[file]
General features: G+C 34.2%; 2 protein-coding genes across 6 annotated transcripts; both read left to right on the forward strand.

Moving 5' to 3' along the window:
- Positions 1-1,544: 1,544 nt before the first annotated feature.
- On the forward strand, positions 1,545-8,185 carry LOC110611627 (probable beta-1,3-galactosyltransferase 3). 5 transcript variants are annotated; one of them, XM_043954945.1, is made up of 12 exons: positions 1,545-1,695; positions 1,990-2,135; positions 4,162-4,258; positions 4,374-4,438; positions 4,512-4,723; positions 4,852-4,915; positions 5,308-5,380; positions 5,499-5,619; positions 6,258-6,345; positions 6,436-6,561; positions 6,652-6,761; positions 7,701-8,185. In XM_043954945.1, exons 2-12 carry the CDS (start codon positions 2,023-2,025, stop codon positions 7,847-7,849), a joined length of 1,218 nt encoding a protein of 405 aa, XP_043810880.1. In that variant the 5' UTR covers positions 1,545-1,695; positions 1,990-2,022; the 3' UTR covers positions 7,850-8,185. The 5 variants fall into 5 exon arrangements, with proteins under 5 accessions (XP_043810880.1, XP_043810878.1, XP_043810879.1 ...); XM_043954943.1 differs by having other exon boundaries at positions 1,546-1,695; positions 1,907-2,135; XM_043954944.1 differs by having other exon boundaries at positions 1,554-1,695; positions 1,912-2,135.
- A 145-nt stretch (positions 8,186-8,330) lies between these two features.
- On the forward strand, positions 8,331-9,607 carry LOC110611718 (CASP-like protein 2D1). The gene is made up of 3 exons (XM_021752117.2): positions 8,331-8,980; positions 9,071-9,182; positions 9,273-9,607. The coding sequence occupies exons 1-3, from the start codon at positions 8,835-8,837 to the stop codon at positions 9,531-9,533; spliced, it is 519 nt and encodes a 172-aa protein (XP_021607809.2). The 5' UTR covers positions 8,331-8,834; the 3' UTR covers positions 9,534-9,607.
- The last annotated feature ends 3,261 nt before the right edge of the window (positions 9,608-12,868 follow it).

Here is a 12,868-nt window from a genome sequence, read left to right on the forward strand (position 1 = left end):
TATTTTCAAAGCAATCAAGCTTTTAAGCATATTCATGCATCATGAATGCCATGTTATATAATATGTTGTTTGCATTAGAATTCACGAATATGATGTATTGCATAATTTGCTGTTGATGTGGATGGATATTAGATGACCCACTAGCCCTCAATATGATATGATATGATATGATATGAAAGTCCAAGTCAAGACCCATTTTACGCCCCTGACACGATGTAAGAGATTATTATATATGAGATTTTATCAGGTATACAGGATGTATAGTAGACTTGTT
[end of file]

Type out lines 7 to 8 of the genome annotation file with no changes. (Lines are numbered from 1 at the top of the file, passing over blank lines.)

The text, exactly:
- The last annotated feature ends 3,261 nt before the right edge of the window (positions 9,608-12,868 follow it).

Here is a 12,868-nt window from a genome sequence, read left to right on the forward strand (position 1 = left end):